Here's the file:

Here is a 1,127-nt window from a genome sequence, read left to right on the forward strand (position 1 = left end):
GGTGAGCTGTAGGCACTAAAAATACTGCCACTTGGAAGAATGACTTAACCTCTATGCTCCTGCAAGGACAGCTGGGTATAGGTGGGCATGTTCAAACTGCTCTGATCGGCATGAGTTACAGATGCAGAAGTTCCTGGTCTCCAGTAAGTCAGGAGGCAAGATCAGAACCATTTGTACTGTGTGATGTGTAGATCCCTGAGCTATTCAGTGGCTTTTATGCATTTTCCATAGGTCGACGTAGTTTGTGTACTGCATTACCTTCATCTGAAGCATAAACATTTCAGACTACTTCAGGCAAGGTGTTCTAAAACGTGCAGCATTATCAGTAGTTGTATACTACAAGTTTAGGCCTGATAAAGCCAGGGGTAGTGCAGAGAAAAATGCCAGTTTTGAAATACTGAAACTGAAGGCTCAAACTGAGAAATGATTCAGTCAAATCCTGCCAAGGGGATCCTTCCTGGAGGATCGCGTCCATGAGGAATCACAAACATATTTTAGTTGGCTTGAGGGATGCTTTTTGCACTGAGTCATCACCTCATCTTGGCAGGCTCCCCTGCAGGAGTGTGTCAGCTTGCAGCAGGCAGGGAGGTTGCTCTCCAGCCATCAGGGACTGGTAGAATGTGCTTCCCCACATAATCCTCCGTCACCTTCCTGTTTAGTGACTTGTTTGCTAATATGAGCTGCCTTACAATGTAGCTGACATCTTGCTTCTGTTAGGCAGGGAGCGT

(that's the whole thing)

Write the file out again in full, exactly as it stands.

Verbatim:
Here is a 1,127-nt window from a genome sequence, read left to right on the forward strand (position 1 = left end):
GGTGAGCTGTAGGCACTAAAAATACTGCCACTTGGAAGAATGACTTAACCTCTATGCTCCTGCAAGGACAGCTGGGTATAGGTGGGCATGTTCAAACTGCTCTGATCGGCATGAGTTACAGATGCAGAAGTTCCTGGTCTCCAGTAAGTCAGGAGGCAAGATCAGAACCATTTGTACTGTGTGATGTGTAGATCCCTGAGCTATTCAGTGGCTTTTATGCATTTTCCATAGGTCGACGTAGTTTGTGTACTGCATTACCTTCATCTGAAGCATAAACATTTCAGACTACTTCAGGCAAGGTGTTCTAAAACGTGCAGCATTATCAGTAGTTGTATACTACAAGTTTAGGCCTGATAAAGCCAGGGGTAGTGCAGAGAAAAATGCCAGTTTTGAAATACTGAAACTGAAGGCTCAAACTGAGAAATGATTCAGTCAAATCCTGCCAAGGGGATCCTTCCTGGAGGATCGCGTCCATGAGGAATCACAAACATATTTTAGTTGGCTTGAGGGATGCTTTTTGCACTGAGTCATCACCTCATCTTGGCAGGCTCCCCTGCAGGAGTGTGTCAGCTTGCAGCAGGCAGGGAGGTTGCTCTCCAGCCATCAGGGACTGGTAGAATGTGCTTCCCCACATAATCCTCCGTCACCTTCCTGTTTAGTGACTTGTTTGCTAATATGAGCTGCCTTACAATGTAGCTGACATCTTGCTTCTGTTAGGCAGGGAGCGT